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Ngũgĩ wa Thiong'o

Decolonising the Mind: the Politics of Language in African Literature

Nonfiction | Book | Adult | Published in 1986

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Preface-IntroductionChapter Summaries & Analyses

Preface Summary

In the Preface to Decolonising the Mind, Ngũgĩ wa Thiong’o introduces the series of essays collected in this text. Largely written as a dedication to several individuals and communities at Auckland University, New Zealand, Ngũgĩ emphasizes that due to the nature of the subjects with which he is concerned—the politics of language, the histories of colonization and European imperialism of the continent of Africa—he was pleased that his residency at Auckland University coincided with the celebration of the Maori people and their culture. Making this connection with the Indigenous Maori people and his own Kenyan heritage, Ngũgĩ remarks that every work of art, including his own, is a collective effort, dependent on both explicit collaboration and the collective history and culture that informs it.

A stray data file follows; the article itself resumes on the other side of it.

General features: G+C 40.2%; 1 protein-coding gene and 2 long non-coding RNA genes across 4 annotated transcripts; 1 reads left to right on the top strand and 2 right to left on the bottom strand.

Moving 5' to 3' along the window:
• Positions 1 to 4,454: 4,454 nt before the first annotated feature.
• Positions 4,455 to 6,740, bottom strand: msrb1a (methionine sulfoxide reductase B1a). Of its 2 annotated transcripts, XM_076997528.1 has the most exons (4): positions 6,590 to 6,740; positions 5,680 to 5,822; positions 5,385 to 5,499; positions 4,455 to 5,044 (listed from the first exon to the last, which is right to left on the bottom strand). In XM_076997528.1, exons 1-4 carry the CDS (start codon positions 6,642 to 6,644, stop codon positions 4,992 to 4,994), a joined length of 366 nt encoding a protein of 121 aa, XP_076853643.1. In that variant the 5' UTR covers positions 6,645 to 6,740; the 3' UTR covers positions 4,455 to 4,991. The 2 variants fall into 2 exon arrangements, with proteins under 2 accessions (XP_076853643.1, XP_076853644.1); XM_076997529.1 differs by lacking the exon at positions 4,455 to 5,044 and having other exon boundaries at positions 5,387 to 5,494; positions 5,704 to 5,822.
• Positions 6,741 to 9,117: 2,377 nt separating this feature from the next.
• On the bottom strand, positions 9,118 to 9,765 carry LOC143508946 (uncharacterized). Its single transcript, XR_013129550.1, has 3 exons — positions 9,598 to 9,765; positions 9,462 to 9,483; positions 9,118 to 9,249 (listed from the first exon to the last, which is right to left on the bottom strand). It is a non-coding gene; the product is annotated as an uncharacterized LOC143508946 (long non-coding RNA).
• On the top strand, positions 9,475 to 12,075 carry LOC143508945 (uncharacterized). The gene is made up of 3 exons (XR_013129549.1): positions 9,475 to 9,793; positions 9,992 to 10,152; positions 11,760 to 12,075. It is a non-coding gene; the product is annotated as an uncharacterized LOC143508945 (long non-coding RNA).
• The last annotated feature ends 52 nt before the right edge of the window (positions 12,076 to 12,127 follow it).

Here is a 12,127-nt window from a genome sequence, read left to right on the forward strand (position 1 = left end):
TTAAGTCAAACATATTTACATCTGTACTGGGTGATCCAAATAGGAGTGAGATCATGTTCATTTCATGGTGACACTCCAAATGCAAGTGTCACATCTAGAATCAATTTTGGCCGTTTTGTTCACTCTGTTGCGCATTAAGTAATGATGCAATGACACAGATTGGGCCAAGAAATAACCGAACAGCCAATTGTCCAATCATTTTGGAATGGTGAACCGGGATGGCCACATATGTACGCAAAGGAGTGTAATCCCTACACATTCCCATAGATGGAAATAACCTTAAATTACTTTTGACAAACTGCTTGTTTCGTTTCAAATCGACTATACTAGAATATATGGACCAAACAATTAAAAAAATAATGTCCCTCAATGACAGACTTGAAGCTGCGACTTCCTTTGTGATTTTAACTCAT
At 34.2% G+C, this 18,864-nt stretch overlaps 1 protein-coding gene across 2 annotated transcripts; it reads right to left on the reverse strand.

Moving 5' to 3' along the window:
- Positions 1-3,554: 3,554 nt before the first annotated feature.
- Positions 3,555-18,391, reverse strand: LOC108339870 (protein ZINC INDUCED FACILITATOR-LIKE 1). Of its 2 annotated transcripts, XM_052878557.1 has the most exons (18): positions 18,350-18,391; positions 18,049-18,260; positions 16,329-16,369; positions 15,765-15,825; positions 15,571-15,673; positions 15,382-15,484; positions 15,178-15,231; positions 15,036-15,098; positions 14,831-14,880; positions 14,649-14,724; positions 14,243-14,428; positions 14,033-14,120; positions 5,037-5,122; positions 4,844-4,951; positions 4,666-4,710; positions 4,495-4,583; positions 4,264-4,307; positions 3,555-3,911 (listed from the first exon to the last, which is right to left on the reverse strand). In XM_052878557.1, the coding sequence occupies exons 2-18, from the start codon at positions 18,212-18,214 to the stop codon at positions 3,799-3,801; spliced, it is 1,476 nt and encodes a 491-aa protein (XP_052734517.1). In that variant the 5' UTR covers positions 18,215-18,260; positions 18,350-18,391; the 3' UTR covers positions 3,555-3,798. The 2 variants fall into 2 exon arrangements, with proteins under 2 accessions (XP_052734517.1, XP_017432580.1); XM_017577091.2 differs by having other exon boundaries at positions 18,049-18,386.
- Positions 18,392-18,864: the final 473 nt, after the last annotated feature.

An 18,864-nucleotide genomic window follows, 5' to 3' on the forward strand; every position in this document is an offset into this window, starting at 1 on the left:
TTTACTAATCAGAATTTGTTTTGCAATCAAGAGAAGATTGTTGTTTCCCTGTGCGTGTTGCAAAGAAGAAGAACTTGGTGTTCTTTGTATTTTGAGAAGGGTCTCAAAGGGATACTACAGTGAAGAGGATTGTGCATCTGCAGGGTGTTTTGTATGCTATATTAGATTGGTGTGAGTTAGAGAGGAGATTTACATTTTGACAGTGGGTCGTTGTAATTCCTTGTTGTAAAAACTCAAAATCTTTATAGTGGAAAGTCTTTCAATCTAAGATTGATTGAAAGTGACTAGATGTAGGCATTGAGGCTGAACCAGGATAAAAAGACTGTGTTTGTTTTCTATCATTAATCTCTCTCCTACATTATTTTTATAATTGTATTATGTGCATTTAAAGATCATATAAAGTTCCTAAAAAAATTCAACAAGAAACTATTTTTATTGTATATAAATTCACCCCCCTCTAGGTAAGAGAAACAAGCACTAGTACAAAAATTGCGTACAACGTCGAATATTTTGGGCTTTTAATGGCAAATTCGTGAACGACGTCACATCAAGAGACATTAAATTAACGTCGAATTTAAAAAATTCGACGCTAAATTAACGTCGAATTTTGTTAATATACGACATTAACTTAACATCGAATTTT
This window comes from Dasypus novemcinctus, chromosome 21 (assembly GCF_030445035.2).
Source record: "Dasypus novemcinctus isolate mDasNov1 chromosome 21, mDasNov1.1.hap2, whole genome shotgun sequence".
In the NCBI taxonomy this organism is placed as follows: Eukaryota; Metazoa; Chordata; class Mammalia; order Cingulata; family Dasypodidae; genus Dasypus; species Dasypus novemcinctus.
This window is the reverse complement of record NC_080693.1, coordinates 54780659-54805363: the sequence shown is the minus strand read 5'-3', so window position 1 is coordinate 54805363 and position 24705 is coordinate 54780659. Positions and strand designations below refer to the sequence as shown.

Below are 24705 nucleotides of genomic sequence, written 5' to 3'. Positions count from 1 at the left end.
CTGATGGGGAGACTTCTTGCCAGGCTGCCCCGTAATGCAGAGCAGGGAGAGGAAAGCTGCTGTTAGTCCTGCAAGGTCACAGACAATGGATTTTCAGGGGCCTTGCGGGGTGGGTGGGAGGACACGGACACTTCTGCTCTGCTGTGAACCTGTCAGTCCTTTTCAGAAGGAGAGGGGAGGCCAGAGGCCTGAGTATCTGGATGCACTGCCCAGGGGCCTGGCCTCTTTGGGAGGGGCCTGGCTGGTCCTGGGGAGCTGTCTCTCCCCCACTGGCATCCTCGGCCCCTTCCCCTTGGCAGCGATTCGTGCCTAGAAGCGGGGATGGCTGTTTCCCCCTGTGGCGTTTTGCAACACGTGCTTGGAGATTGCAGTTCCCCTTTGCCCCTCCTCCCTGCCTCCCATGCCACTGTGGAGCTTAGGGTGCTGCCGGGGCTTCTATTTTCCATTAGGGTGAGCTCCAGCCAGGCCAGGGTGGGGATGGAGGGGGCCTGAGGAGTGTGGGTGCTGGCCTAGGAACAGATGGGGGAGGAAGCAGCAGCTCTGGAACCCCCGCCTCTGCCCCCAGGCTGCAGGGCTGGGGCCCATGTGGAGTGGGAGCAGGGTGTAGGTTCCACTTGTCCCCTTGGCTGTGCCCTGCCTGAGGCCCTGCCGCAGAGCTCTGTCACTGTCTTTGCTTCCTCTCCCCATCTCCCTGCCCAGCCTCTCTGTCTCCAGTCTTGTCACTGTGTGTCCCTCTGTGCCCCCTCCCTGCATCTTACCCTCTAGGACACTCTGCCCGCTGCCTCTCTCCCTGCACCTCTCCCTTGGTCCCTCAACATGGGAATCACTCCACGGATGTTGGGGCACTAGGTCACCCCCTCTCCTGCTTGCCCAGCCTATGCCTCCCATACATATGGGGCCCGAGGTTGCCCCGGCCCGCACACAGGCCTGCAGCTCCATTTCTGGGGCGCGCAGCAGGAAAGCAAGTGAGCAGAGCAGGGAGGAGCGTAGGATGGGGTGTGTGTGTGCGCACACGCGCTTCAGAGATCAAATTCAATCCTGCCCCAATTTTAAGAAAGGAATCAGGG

Given Ngũgĩ’s subject matter, he emphasizes that the following essays are “not dealing so much with the language policies as with the language practice of African writers” (xi). His intent is not to criticize the brilliant writing of Kenyans who choose to write in European languages but rather to characterize the broader infestation of European bourgeois influences in Kenyan art and culture as a form of neocolonialism that persists long after the United Kingdom formally withdrew from Kenya.